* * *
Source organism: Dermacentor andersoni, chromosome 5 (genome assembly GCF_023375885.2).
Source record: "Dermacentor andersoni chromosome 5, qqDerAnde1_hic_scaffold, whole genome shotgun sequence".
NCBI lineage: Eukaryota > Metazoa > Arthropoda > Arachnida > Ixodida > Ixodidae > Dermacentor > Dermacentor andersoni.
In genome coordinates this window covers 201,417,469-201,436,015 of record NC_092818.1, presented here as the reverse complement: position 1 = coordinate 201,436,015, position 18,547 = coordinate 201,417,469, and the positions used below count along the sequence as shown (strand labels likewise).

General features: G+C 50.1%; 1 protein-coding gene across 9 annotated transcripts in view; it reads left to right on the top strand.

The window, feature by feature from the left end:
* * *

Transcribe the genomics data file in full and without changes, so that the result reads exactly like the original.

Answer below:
Source organism: Dermacentor andersoni, chromosome 5 (genome assembly GCF_023375885.2).
Source record: "Dermacentor andersoni chromosome 5, qqDerAnde1_hic_scaffold, whole genome shotgun sequence".
NCBI lineage: Eukaryota > Metazoa > Arthropoda > Arachnida > Ixodida > Ixodidae > Dermacentor > Dermacentor andersoni.
In genome coordinates this window covers 201,417,469-201,436,015 of record NC_092818.1, presented here as the reverse complement: position 1 = coordinate 201,436,015, position 18,547 = coordinate 201,417,469, and the positions used below count along the sequence as shown (strand labels likewise).

General features: G+C 50.1%; 1 protein-coding gene across 9 annotated transcripts in view; it reads left to right on the top strand.

The window, feature by feature from the left end: